I, do solemnly swear…

§ 453. Oaths of justices and judges

Each justice or judge of the United States shall take the following oath or affirmation be- fore performing the duties of this office: ‘‘I, lll lll, do solemnly swear (or affirm) that I will administer justice without respect to per- sons, and do equal right to the poor and to the rich, and that I will faithfully and impartially discharge and perform all the duties incumbent upon me as lll under the Constitution and laws of the United States. So help me God.’’

Judicial Conduct & Disability

Codes of Conduct and related sources of authority provide standards of behavior for judges and others in the federal court family. The Judicial Conduct and Disability Act allows complaints alleging that a federal judge has engaged in “conduct prejudicial to the effective and expeditious administration of the business of the courts” or has become, by reason of a temporary or permanent condition, “unable to discharge the duties” of the judicial office.

Congress has created a procedure that permits any person to file a complaint in the courts about the behavior of federal judges—but not about the decisions federal judges make in deciding cases. Below is a link to the rules that explain what may be complained about, who may be complained about, where to file a complaint, and how the complaint will be processed. There is also a link to the form you may use.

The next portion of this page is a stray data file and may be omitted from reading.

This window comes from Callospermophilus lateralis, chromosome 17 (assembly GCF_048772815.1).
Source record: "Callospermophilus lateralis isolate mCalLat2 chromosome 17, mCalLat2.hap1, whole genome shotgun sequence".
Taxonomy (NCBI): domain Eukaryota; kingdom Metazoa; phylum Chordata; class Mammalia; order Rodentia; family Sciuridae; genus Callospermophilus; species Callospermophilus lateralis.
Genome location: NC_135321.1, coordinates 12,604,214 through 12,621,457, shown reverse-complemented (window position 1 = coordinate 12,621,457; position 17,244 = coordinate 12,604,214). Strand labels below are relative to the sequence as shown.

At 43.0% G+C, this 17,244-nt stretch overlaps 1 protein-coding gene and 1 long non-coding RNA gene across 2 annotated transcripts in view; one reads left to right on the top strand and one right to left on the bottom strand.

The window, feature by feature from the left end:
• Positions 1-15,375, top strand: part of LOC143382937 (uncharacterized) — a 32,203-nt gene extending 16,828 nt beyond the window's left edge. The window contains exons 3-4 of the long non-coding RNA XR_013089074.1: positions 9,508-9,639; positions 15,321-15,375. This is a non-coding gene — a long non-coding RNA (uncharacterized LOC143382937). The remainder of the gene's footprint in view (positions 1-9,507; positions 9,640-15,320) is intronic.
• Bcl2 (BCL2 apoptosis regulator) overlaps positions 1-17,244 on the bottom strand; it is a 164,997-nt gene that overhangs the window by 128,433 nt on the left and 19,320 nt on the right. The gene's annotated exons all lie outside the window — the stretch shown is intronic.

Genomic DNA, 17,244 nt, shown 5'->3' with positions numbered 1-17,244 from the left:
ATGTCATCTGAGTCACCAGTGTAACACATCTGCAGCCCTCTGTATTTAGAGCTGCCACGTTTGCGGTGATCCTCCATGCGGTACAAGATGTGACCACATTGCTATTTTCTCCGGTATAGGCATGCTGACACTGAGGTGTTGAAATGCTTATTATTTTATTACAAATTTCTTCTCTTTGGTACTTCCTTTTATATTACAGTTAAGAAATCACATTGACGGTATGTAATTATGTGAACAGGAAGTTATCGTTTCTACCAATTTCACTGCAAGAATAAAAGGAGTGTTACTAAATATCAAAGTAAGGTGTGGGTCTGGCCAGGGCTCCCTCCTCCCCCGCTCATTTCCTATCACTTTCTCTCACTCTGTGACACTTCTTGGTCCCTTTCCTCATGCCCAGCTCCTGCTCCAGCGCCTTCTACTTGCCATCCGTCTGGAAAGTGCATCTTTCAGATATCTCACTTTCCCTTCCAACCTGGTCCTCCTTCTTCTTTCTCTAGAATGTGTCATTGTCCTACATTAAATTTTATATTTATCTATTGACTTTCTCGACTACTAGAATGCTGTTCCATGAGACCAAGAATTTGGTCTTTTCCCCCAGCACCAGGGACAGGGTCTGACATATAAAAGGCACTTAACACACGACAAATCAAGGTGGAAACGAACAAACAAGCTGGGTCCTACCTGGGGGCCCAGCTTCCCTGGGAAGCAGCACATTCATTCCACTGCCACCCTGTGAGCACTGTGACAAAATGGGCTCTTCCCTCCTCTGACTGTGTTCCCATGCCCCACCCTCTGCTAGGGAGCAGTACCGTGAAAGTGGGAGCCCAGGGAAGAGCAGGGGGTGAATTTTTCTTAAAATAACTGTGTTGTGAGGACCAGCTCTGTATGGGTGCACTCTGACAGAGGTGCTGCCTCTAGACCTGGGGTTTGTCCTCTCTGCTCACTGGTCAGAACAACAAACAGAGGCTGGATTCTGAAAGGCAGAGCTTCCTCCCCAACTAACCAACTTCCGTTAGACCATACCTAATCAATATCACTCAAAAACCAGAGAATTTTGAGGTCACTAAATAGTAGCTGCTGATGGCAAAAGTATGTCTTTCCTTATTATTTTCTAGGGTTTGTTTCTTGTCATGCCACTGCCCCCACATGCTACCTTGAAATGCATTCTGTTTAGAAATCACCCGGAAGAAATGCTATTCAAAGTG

Judicial Conduct & Disability

“It feels like … there are two instances where she’s over-reading what the ex-president is asking for,” said anchor Nicolle Wallace. “She seemed to recognize the first time around more privileges than he asserted. The second, he’s not claiming the material isn’t classified. He didn’t make that claim. He just said, I could have declassified them — he didn’t say he did. Where is she finding, and how are we to interpret her judicial philosophy or her approach to this case if she’s reading more than he’s asserting?”

“So I think she gave up what she really was getting at here at the end of her opinion when she said, you know what, the fact that he is the former president, his prior position does make a difference,” said Weissman. “And I think what she is doing is according him more than any of us would ever get in court. I think that was the most outrageous statement. It is a violation of a judge’s oath of office to treat every individual the same. The fact that he is the former president doesn’t mean he get treated worse, but it does not mean, as she did, that he’s treated better.”

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